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'Hilltop,' Howard University's student newspaper, is going strong at 100 years old


Howard University's student newspaper celebrated its 100th anniversary this year. Students and alumni of the nation's oldest Black college newspaper spoke with NPR's Alana Wise about the legacy of that paper and what they hope for its future.

ALANA WISE, BYLINE: The Hilltop newspaper was co-founded in 1924 by Eugene King and Harlem Renaissance legend, then student, Zora Neale Hurston. From its inception, the paper would highlight important issues happening on campus and around Washington and the talents of its young writers.

JOY YOUNG: Writing on The Hilltop feels like being a part of living history.

WISE: Joy Young is a 22-year-old senior journalism major and one of 65 students who make the daily news publication come alive.

YOUNG: It just feels like you are contributing to something bigger than yourself, and you are just really becoming part of your community.

WISE: The publication cover stories about issues on campus, such as student and staff protests against work and living conditions and updates from around the country, like a recent interview with New York Attorney General Letitia James. Jasper Smith, the paper's 22-year-old editor-in-chief, says that being on staff during such tumultuous times, both on and off campus, has kept her and her team inspired to tell these stories.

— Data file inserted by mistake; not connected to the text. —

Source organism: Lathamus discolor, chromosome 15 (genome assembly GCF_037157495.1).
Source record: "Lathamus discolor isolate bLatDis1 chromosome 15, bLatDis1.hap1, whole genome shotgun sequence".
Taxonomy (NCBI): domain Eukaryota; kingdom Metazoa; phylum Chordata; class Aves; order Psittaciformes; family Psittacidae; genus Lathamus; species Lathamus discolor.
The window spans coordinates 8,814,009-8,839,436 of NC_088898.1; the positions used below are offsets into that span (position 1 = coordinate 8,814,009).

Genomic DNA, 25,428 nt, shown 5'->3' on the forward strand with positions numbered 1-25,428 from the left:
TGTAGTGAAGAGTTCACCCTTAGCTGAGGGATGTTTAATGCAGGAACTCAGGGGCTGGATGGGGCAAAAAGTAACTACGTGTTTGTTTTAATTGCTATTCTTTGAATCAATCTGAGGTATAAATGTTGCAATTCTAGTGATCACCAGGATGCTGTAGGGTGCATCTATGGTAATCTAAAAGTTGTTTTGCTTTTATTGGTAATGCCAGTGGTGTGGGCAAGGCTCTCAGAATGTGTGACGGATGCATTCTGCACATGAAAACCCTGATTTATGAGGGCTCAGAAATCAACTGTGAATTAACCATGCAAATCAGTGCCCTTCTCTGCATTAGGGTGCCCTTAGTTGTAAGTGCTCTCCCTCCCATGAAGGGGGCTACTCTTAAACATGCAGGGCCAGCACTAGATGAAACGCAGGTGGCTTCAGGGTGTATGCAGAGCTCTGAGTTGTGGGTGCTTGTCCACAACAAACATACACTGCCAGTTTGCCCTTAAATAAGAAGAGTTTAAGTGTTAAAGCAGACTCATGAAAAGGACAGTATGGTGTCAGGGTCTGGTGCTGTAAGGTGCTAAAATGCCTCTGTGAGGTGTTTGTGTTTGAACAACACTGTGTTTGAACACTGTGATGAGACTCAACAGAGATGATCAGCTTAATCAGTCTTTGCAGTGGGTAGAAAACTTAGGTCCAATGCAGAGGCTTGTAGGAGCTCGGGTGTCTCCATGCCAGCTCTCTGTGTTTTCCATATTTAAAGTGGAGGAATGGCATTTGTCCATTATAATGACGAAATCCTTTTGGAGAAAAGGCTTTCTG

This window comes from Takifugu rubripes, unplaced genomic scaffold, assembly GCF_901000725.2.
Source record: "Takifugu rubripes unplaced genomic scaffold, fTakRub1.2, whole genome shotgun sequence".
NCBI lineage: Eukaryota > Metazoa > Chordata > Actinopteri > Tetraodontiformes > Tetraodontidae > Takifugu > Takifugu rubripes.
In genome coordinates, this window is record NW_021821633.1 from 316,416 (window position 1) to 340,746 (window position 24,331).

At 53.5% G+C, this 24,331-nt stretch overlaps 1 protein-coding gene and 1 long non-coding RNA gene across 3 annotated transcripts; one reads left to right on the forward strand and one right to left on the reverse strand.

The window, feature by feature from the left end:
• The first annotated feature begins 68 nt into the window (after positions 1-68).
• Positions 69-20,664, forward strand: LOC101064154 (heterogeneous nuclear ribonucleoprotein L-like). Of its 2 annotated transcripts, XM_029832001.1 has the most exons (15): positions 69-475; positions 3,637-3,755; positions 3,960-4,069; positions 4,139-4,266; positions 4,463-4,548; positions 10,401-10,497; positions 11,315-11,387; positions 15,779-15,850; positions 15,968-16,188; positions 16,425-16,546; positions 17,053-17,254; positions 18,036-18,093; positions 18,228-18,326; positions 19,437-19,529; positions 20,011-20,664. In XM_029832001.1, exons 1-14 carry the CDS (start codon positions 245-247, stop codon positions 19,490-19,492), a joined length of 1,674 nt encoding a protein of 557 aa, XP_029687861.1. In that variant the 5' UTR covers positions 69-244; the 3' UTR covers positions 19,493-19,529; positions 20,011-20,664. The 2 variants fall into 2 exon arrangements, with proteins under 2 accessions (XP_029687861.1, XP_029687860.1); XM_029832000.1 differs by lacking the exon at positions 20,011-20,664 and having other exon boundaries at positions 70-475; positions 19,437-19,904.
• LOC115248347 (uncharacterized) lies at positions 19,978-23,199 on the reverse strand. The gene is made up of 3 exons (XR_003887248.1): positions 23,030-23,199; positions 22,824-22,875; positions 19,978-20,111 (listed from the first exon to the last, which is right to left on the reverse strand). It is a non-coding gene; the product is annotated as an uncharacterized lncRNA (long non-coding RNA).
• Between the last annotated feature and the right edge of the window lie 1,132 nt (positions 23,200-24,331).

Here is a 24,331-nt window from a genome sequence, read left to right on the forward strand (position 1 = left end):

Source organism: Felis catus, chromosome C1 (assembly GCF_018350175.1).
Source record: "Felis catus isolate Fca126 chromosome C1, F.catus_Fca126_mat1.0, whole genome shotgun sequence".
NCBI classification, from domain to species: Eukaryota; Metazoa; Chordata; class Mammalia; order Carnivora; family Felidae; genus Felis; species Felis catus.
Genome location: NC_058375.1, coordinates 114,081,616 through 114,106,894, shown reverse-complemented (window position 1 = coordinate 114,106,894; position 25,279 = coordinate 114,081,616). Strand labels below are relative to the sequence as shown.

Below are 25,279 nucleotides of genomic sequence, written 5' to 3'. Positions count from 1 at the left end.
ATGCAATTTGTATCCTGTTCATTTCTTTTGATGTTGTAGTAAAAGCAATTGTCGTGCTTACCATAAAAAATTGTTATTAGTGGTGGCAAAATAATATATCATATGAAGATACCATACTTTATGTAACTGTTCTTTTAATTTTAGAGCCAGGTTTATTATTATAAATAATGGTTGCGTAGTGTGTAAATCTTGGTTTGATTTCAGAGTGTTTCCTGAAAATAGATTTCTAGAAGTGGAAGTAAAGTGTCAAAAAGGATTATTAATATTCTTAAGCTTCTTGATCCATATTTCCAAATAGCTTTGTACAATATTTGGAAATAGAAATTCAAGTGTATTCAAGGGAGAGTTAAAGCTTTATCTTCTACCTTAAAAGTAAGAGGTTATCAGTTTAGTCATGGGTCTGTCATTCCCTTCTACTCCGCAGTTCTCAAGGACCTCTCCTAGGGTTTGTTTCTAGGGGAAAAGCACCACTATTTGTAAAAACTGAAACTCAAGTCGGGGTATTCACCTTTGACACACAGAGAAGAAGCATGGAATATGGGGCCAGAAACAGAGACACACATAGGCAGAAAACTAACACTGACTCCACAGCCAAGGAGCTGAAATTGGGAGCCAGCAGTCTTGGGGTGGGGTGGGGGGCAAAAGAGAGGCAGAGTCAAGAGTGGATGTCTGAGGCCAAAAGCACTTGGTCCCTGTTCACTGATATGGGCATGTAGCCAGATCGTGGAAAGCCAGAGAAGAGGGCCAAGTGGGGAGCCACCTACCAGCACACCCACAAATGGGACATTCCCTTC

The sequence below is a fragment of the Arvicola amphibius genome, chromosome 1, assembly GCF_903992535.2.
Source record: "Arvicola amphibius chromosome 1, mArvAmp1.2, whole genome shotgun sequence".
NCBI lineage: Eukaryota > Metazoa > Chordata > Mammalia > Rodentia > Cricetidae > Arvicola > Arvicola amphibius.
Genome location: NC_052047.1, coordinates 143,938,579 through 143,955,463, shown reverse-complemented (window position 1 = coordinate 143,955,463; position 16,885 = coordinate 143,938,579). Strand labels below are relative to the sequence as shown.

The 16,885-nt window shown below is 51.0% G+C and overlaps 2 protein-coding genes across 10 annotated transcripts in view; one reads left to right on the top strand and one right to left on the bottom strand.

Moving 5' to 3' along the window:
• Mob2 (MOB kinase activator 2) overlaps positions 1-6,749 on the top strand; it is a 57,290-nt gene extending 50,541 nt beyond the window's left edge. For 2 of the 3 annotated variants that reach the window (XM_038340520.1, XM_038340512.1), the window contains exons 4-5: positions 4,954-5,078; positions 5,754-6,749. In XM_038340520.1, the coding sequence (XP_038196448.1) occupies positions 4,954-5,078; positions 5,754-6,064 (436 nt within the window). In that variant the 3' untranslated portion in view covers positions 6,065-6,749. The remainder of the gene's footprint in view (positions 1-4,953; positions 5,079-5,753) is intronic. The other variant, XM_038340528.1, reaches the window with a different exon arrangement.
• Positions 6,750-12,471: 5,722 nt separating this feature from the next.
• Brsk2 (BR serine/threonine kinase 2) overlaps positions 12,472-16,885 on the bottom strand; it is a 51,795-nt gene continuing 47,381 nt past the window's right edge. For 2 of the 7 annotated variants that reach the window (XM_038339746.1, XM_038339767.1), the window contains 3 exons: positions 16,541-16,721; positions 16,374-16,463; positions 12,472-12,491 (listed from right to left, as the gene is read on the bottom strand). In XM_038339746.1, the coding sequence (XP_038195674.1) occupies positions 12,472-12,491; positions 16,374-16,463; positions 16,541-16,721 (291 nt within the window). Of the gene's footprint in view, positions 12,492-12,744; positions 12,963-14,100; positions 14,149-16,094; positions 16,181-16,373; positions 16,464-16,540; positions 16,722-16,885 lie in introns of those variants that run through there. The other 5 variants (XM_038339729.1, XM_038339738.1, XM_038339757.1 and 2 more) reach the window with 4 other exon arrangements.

JASPER SMITH: Being a young journalist on campus when it seems like every media outlet in the country is, like, trying to be, you know, on your turf, essentially, covering your stories and trying to scoop you - the adrenaline rush I got from that has, you know, kept me so excited, you know, about this industry since then.

WISE: The paper employs campus reporters, investigative journalists, a multimedia team and more. Aside from funding, The Hilltop is independent from Howard, meaning the administration doesn't have a say in what they report or how. But to help nurture the students' talent, Keith Alexander, a crime reporter for The Washington Post and an alum of The Hilltop, helps advise the students.

KEITH ALEXANDER: At The Hilltop, that's what these kids want to do. They want to become journalists. They want to become the best writers - newspaper writers or magazine writers - that they can. And that's what I really want to spend my energy on - trying to help shape and mold young people who really have a passion for journalism.

WISE: Over the years, the paper has seen a number of prominent journalists walk through its doors. Bestselling author and former New York Times reporter Isabel Wilkerson is one of the most well-known. Shirley Carswell is another prominent alum of The Hilltop, and she is now executive director of the Dow Jones News Fund. She worked alongside Wilkerson during their shared time at the paper.

SHIRLEY CARSWELL: If those walls could talk - because you think about what The Hilltop has witnessed in 100 years as a voice for African American students. I think it's been a vessel for history. And, you know, it's a treasure, a jewel, I think, that we have to keep going for, you know, another hundred years.

WISE: The publication is available to read at thehilltoponline.com.

Alana Wise, NPR News, Washington.

(SOUNDBITE OF GOAPELE SONG, "CLOSER") Transcript provided by NPR, Copyright NPR.

NPR transcripts are created on a rush deadline by an NPR contractor. This text may not be in its final form and may be updated or revised in the future. Accuracy and availability may vary. The authoritative record of NPR’s programming is the audio record.

Alana Wise
Alana Wise is a politics reporter on the Washington desk at NPR.